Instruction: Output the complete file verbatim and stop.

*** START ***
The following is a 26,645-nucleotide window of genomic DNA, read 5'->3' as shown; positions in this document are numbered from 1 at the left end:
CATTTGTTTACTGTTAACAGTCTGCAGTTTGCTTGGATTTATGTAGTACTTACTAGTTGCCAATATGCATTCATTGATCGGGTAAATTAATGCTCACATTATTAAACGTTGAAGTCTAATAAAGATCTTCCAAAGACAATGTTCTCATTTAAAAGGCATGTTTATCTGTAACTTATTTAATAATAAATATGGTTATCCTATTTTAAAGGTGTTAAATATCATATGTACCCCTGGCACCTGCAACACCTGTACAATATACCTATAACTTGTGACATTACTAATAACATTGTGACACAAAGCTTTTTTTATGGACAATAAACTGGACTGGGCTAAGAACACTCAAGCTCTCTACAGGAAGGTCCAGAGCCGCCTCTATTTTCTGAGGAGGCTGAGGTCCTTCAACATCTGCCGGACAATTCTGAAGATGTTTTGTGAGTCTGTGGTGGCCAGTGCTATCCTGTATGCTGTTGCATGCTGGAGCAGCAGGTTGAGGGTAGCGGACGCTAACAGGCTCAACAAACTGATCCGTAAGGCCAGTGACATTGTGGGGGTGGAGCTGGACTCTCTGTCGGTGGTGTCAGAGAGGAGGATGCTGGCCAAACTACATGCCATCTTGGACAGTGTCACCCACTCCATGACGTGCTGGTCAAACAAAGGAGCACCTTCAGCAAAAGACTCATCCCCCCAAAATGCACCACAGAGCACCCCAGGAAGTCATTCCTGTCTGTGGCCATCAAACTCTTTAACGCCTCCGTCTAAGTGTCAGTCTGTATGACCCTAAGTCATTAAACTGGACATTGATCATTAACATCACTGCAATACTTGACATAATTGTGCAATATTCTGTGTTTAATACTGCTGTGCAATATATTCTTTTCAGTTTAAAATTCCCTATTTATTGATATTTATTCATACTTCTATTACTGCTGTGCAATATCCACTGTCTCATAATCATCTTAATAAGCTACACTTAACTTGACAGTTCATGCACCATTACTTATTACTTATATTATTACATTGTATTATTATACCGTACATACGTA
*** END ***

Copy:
The following is a 26,645-nucleotide window of genomic DNA, read 5'->3' as shown; positions in this document are numbered from 1 at the left end:
CATTTGTTTACTGTTAACAGTCTGCAGTTTGCTTGGATTTATGTAGTACTTACTAGTTGCCAATATGCATTCATTGATCGGGTAAATTAATGCTCACATTATTAAACGTTGAAGTCTAATAAAGATCTTCCAAAGACAATGTTCTCATTTAAAAGGCATGTTTATCTGTAACTTATTTAATAATAAATATGGTTATCCTATTTTAAAGGTGTTAAATATCATATGTACCCCTGGCACCTGCAACACCTGTACAATATACCTATAACTTGTGACATTACTAATAACATTGTGACACAAAGCTTTTTTTATGGACAATAAACTGGACTGGGCTAAGAACACTCAAGCTCTCTACAGGAAGGTCCAGAGCCGCCTCTATTTTCTGAGGAGGCTGAGGTCCTTCAACATCTGCCGGACAATTCTGAAGATGTTTTGTGAGTCTGTGGTGGCCAGTGCTATCCTGTATGCTGTTGCATGCTGGAGCAGCAGGTTGAGGGTAGCGGACGCTAACAGGCTCAACAAACTGATCCGTAAGGCCAGTGACATTGTGGGGGTGGAGCTGGACTCTCTGTCGGTGGTGTCAGAGAGGAGGATGCTGGCCAAACTACATGCCATCTTGGACAGTGTCACCCACTCCATGACGTGCTGGTCAAACAAAGGAGCACCTTCAGCAAAAGACTCATCCCCCCAAAATGCACCACAGAGCACCCCAGGAAGTCATTCCTGTCTGTGGCCATCAAACTCTTTAACGCCTCCGTCTAAGTGTCAGTCTGTATGACCCTAAGTCATTAAACTGGACATTGATCATTAACATCACTGCAATACTTGACATAATTGTGCAATATTCTGTGTTTAATACTGCTGTGCAATATATTCTTTTCAGTTTAAAATTCCCTATTTATTGATATTTATTCATACTTCTATTACTGCTGTGCAATATCCACTGTCTCATAATCATCTTAATAAGCTACACTTAACTTGACAGTTCATGCACCATTACTTATTACTTATATTATTACATTGTATTATTATACCGTACATACGTA